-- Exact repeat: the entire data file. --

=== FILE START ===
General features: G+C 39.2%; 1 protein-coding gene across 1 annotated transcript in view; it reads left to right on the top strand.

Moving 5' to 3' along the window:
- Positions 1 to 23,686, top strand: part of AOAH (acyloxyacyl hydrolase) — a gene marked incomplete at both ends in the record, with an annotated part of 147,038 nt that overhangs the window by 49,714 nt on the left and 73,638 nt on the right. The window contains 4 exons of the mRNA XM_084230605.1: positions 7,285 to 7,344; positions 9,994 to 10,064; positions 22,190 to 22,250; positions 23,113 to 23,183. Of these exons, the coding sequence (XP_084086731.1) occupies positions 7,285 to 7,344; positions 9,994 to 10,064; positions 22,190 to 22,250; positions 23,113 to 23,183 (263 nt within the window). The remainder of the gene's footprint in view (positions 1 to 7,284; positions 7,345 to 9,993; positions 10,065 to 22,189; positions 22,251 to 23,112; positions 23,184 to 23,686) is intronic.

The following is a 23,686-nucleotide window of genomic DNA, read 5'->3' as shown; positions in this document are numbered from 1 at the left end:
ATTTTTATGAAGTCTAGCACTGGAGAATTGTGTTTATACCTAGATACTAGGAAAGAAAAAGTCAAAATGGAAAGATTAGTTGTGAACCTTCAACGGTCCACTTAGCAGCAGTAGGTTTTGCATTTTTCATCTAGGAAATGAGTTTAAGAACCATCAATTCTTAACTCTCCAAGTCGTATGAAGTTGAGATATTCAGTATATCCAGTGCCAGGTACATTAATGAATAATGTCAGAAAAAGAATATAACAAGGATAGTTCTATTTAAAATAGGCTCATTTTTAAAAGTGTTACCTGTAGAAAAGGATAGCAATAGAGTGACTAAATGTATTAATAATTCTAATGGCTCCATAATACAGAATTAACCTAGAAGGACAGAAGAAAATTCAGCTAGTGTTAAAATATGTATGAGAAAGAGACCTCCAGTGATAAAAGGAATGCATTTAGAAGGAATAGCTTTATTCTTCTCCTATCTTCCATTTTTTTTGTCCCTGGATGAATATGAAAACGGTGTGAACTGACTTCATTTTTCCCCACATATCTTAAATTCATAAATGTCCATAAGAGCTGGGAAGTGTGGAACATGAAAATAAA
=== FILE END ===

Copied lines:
General features: G+C 39.2%; 1 protein-coding gene across 1 annotated transcript in view; it reads left to right on the top strand.

Moving 5' to 3' along the window:
- Positions 1 to 23,686, top strand: part of AOAH (acyloxyacyl hydrolase) — a gene marked incomplete at both ends in the record, with an annotated part of 147,038 nt that overhangs the window by 49,714 nt on the left and 73,638 nt on the right. The window contains 4 exons of the mRNA XM_084230605.1: positions 7,285 to 7,344; positions 9,994 to 10,064; positions 22,190 to 22,250; positions 23,113 to 23,183. Of these exons, the coding sequence (XP_084086731.1) occupies positions 7,285 to 7,344; positions 9,994 to 10,064; positions 22,190 to 22,250; positions 23,113 to 23,183 (263 nt within the window). The remainder of the gene's footprint in view (positions 1 to 7,284; positions 7,345 to 9,993; positions 10,065 to 22,189; positions 22,251 to 23,112; positions 23,184 to 23,686) is intronic.

The following is a 23,686-nucleotide window of genomic DNA, read 5'->3' as shown; positions in this document are numbered from 1 at the left end:
ATTTTTATGAAGTCTAGCACTGGAGAATTGTGTTTATACCTAGATACTAGGAAAGAAAAAGTCAAAATGGAAAGATTAGTTGTGAACCTTCAACGGTCCACTTAGCAGCAGTAGGTTTTGCATTTTTCATCTAGGAAATGAGTTTAAGAACCATCAATTCTTAACTCTCCAAGTCGTATGAAGTTGAGATATTCAGTATATCCAGTGCCAGGTACATTAATGAATAATGTCAGAAAAAGAATATAACAAGGATAGTTCTATTTAAAATAGGCTCATTTTTAAAAGTGTTACCTGTAGAAAAGGATAGCAATAGAGTGACTAAATGTATTAATAATTCTAATGGCTCCATAATACAGAATTAACCTAGAAGGACAGAAGAAAATTCAGCTAGTGTTAAAATATGTATGAGAAAGAGACCTCCAGTGATAAAAGGAATGCATTTAGAAGGAATAGCTTTATTCTTCTCCTATCTTCCATTTTTTTTGTCCCTGGATGAATATGAAAACGGTGTGAACTGACTTCATTTTTCCCCACATATCTTAAATTCATAAATGTCCATAAGAGCTGGGAAGTGTGGAACATGAAAATAAA